Building and Sustaining Community

Building and Sustaining Community

Research has shown what most of us already know, deep in our bones: Students learn best when they’re able to come together with their instructor and peers to create a sense of common cause — the sense that “We’re all in this together.” Under the best circumstances, creating and cultivating a sense of community in the classroom is hard work. Whether we undertake this work consciously or not, it tends to remain largely invisible, unspoken. But when we pull it off, we know it, and so do our students.

In the shift from in-person to remote learning, the need for some kind of “glue” that holds classes together is greater than ever, regardless of class size, level, or discipline. To feel as if they play a necessary role in the class — as if they’re connected to the spine of things — students need to feel both seen and heard. Failing that, the ones who already have a tendency to be disconnected or unsure of themselves may give in to distractions, even dropping off our radar entirely.

Building and sustaining a sense of community in the virtual classroom may require us to flex muscles we didn’t know we had. It’s likely to require us to become more intentional — more explicit, even — about what we do and how. We may have to plan ahead to create time and space for the kind of connective moments between students that usually occur naturally outside the classroom — in the quad or the dining hall, in study spaces or the library. Finally, we may have to think more creatively than usual in order to replicate our own in-person interactions with students — the quick “hello” in the hallway, the back-and-forth before class begins, even the end-of-semester dinner in our home.

What follows is a list of strategies, tips, and resources that are meant to help you cultivate community in the virtual classroom. In compiling this list, we combed through faculty and student responses to interviews and surveys, and we consulted other colleges’ websites. It’s a living document — meaning new ideas are always welcome.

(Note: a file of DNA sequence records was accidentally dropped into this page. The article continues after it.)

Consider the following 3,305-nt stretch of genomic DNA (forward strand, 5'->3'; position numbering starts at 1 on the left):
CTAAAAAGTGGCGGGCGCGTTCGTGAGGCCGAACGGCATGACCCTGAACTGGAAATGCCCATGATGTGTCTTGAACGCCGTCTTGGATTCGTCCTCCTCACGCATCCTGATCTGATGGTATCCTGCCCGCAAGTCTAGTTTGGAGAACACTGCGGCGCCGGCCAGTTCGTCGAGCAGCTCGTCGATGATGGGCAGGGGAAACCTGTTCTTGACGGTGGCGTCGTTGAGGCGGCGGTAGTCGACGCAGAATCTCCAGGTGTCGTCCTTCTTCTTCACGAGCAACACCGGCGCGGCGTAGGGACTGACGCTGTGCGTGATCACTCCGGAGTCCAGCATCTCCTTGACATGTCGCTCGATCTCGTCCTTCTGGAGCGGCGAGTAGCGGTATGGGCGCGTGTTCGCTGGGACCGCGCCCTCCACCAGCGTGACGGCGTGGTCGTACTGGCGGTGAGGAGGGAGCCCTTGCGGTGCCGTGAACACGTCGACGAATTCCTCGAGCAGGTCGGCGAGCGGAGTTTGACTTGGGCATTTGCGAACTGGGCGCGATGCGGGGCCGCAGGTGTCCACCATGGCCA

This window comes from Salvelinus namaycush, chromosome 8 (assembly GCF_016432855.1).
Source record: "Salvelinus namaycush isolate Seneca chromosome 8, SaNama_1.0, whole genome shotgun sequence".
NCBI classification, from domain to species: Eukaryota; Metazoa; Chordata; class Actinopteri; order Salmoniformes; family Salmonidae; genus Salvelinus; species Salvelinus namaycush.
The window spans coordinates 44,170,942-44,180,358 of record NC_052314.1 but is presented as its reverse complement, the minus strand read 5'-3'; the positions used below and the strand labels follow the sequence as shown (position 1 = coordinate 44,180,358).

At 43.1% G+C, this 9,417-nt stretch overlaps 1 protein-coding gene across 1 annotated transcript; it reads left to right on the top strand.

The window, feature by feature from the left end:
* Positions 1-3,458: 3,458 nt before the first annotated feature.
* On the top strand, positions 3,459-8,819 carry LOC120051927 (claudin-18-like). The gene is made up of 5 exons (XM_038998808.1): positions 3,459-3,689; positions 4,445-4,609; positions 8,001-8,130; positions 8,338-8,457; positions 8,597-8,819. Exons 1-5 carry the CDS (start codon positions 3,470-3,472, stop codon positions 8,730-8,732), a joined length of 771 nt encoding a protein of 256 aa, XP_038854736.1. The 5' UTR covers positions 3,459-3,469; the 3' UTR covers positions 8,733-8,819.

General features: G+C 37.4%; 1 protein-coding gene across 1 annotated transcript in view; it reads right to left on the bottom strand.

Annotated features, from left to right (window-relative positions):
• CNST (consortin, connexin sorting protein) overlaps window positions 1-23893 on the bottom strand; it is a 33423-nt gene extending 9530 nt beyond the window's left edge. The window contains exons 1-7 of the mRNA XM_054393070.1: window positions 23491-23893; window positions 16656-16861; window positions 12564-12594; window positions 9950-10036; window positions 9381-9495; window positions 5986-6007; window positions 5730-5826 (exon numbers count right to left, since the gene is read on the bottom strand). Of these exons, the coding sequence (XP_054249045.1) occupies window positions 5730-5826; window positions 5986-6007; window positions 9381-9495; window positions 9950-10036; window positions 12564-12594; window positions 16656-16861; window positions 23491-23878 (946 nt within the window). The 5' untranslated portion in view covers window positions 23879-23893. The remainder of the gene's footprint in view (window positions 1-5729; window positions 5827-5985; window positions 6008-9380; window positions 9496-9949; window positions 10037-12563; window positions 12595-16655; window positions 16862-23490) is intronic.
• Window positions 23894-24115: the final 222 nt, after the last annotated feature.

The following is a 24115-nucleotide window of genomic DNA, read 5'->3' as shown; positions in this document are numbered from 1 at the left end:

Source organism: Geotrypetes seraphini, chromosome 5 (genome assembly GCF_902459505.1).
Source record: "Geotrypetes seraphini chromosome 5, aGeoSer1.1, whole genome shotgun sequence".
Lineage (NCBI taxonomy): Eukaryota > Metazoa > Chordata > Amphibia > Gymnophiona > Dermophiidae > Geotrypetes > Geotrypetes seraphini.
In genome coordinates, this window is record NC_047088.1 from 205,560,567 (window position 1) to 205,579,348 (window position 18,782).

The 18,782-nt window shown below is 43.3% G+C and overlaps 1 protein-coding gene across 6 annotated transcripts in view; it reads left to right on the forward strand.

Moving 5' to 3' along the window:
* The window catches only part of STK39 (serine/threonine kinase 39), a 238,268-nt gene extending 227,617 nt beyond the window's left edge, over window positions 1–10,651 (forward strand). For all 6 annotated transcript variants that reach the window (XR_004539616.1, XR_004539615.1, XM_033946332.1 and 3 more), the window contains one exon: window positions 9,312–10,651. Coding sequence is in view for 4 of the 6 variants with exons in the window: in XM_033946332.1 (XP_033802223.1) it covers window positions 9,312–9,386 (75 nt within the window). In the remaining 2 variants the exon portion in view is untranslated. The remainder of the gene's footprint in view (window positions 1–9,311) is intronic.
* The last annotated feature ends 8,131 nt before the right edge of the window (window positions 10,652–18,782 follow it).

Try This


  • In Sections 1 and 2 of the How to Be a Better Online Teacher advice guide, Flower Darby describes the importance of showing up to the online classroom with your students and being yourself while teaching.
  • In How to Build an Online Learning Community: 6 Theses, Jesse Stommel pushes back a bit on using digital tools like Zoom and learning management systems to build community. He speaks about letting the community develop organically in online settings, and also about trauma-informed teaching during the coronavirus pandemic, which is important for acknowledging that all students are under various levels of stress right now.
  • Melissa Wehler offers Five Ways to Build Community in Online Classrooms. She offers advice for building relationships between students and their peers and between instructors and students, “hoping to turn ‘I’m sorry to bother you’ emails into ‘I’m glad I have someone to reach out to.’”
  • As this UC Davis article explains, the U.S. Department of Education distinguishes between distance education courses and correspondence courses based largely on the instructor’s online presence. The article offers tips for how to achieve and maintain that sense of presence.
  • It turns out that personal essays can help build community in the remote classroom, a professor explains in this Chronicle article.
  • Here is some boilerplate language about how to protect privacy and behave like a human being over Zoom. Feel free to add or adapt it for your remote-learning syllabus.


Content on this page was adapted from Dartmouth University’s Remote Teaching Good Practices: Beyond the Tech, (which was adapted from Indiana University’s “Keep Teaching” page) and from the Digital Learning and Inquiry group at Middlebury College; All these pages were published under a Creative Commons Attribution NonCommercial 4.0 license.